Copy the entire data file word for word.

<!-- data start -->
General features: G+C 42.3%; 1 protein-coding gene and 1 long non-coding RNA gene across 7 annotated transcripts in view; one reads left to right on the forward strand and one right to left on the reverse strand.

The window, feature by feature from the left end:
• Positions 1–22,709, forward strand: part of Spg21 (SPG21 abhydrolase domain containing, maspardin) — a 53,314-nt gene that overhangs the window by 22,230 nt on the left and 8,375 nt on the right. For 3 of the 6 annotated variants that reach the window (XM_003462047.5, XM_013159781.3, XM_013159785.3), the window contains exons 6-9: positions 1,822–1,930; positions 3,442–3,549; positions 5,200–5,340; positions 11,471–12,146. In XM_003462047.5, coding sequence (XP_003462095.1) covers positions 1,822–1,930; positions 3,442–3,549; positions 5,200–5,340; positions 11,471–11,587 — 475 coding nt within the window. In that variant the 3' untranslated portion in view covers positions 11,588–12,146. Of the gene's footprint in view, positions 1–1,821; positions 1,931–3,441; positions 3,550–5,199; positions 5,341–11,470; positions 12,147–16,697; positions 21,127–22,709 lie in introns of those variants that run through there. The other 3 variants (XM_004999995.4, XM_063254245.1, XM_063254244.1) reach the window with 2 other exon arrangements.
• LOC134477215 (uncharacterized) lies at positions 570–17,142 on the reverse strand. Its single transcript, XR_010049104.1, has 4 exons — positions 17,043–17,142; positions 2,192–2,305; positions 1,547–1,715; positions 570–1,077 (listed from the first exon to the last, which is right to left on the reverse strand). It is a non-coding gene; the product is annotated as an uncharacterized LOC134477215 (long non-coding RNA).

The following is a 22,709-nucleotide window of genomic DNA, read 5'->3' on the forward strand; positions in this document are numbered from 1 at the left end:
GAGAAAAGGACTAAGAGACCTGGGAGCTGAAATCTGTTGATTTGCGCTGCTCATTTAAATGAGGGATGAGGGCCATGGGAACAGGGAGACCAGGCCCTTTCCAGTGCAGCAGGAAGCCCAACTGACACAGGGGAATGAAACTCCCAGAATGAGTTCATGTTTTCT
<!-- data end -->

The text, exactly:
General features: G+C 42.3%; 1 protein-coding gene and 1 long non-coding RNA gene across 7 annotated transcripts in view; one reads left to right on the forward strand and one right to left on the reverse strand.

The window, feature by feature from the left end:
• Positions 1–22,709, forward strand: part of Spg21 (SPG21 abhydrolase domain containing, maspardin) — a 53,314-nt gene that overhangs the window by 22,230 nt on the left and 8,375 nt on the right. For 3 of the 6 annotated variants that reach the window (XM_003462047.5, XM_013159781.3, XM_013159785.3), the window contains exons 6-9: positions 1,822–1,930; positions 3,442–3,549; positions 5,200–5,340; positions 11,471–12,146. In XM_003462047.5, coding sequence (XP_003462095.1) covers positions 1,822–1,930; positions 3,442–3,549; positions 5,200–5,340; positions 11,471–11,587 — 475 coding nt within the window. In that variant the 3' untranslated portion in view covers positions 11,588–12,146. Of the gene's footprint in view, positions 1–1,821; positions 1,931–3,441; positions 3,550–5,199; positions 5,341–11,470; positions 12,147–16,697; positions 21,127–22,709 lie in introns of those variants that run through there. The other 3 variants (XM_004999995.4, XM_063254245.1, XM_063254244.1) reach the window with 2 other exon arrangements.
• LOC134477215 (uncharacterized) lies at positions 570–17,142 on the reverse strand. Its single transcript, XR_010049104.1, has 4 exons — positions 17,043–17,142; positions 2,192–2,305; positions 1,547–1,715; positions 570–1,077 (listed from the first exon to the last, which is right to left on the reverse strand). It is a non-coding gene; the product is annotated as an uncharacterized LOC134477215 (long non-coding RNA).

The following is a 22,709-nucleotide window of genomic DNA, read 5'->3' on the forward strand; positions in this document are numbered from 1 at the left end:
GAGAAAAGGACTAAGAGACCTGGGAGCTGAAATCTGTTGATTTGCGCTGCTCATTTAAATGAGGGATGAGGGCCATGGGAACAGGGAGACCAGGCCCTTTCCAGTGCAGCAGGAAGCCCAACTGACACAGGGGAATGAAACTCCCAGAATGAGTTCATGTTTTCT